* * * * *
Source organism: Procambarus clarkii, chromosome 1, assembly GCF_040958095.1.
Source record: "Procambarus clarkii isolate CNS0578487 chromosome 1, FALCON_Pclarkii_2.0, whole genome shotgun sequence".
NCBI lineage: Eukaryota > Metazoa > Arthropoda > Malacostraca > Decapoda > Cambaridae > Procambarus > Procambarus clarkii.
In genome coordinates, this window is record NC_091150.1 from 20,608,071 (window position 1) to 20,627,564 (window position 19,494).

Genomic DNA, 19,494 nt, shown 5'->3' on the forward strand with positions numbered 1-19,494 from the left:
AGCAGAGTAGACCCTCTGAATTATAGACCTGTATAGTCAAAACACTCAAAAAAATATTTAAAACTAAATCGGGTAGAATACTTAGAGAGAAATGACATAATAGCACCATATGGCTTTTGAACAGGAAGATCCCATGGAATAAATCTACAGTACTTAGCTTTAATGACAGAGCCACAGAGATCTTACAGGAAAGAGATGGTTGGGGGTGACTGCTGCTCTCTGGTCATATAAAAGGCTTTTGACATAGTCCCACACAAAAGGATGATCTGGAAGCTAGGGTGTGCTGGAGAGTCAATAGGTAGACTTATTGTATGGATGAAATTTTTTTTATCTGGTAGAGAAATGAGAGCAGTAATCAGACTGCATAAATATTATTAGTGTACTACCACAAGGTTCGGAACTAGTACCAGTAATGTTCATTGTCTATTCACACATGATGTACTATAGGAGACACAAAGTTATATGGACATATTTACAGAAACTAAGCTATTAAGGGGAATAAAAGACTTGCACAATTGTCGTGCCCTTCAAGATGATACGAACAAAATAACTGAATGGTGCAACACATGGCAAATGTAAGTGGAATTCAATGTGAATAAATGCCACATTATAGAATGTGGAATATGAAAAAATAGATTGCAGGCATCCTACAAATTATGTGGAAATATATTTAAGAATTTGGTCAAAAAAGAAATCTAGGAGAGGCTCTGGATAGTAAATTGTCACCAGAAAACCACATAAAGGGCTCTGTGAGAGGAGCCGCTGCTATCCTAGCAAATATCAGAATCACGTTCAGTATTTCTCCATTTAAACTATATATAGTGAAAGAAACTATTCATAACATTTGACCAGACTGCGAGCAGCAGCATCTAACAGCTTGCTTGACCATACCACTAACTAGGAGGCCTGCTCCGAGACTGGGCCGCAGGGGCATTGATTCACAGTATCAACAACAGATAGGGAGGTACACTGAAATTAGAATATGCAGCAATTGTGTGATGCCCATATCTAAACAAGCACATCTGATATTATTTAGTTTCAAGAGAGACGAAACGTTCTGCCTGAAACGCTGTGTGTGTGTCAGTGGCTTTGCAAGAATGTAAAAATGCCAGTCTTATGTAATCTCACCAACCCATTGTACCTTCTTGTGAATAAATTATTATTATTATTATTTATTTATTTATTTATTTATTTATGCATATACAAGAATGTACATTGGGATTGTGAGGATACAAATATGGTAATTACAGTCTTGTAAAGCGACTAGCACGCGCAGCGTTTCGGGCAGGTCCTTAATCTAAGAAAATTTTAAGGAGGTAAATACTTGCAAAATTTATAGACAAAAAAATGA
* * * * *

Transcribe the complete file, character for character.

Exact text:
Source organism: Procambarus clarkii, chromosome 1, assembly GCF_040958095.1.
Source record: "Procambarus clarkii isolate CNS0578487 chromosome 1, FALCON_Pclarkii_2.0, whole genome shotgun sequence".
NCBI lineage: Eukaryota > Metazoa > Arthropoda > Malacostraca > Decapoda > Cambaridae > Procambarus > Procambarus clarkii.
In genome coordinates, this window is record NC_091150.1 from 20,608,071 (window position 1) to 20,627,564 (window position 19,494).

Genomic DNA, 19,494 nt, shown 5'->3' on the forward strand with positions numbered 1-19,494 from the left:
AGCAGAGTAGACCCTCTGAATTATAGACCTGTATAGTCAAAACACTCAAAAAAATATTTAAAACTAAATCGGGTAGAATACTTAGAGAGAAATGACATAATAGCACCATATGGCTTTTGAACAGGAAGATCCCATGGAATAAATCTACAGTACTTAGCTTTAATGACAGAGCCACAGAGATCTTACAGGAAAGAGATGGTTGGGGGTGACTGCTGCTCTCTGGTCATATAAAAGGCTTTTGACATAGTCCCACACAAAAGGATGATCTGGAAGCTAGGGTGTGCTGGAGAGTCAATAGGTAGACTTATTGTATGGATGAAATTTTTTTTATCTGGTAGAGAAATGAGAGCAGTAATCAGACTGCATAAATATTATTAGTGTACTACCACAAGGTTCGGAACTAGTACCAGTAATGTTCATTGTCTATTCACACATGATGTACTATAGGAGACACAAAGTTATATGGACATATTTACAGAAACTAAGCTATTAAGGGGAATAAAAGACTTGCACAATTGTCGTGCCCTTCAAGATGATACGAACAAAATAACTGAATGGTGCAACACATGGCAAATGTAAGTGGAATTCAATGTGAATAAATGCCACATTATAGAATGTGGAATATGAAAAAATAGATTGCAGGCATCCTACAAATTATGTGGAAATATATTTAAGAATTTGGTCAAAAAAGAAATCTAGGAGAGGCTCTGGATAGTAAATTGTCACCAGAAAACCACATAAAGGGCTCTGTGAGAGGAGCCGCTGCTATCCTAGCAAATATCAGAATCACGTTCAGTATTTCTCCATTTAAACTATATATAGTGAAAGAAACTATTCATAACATTTGACCAGACTGCGAGCAGCAGCATCTAACAGCTTGCTTGACCATACCACTAACTAGGAGGCCTGCTCCGAGACTGGGCCGCAGGGGCATTGATTCACAGTATCAACAACAGATAGGGAGGTACACTGAAATTAGAATATGCAGCAATTGTGTGATGCCCATATCTAAACAAGCACATCTGATATTATTTAGTTTCAAGAGAGACGAAACGTTCTGCCTGAAACGCTGTGTGTGTGTCAGTGGCTTTGCAAGAATGTAAAAATGCCAGTCTTATGTAATCTCACCAACCCATTGTACCTTCTTGTGAATAAATTATTATTATTATTATTTATTTATTTATTTATTTATTTATGCATATACAAGAATGTACATTGGGATTGTGAGGATACAAATATGGTAATTACAGTCTTGTAAAGCGACTAGCACGCGCAGCGTTTCGGGCAGGTCCTTAATCTAAGAAAATTTTAAGGAGGTAAATACTTGCAAAATTTATAGACAAAAAAATGA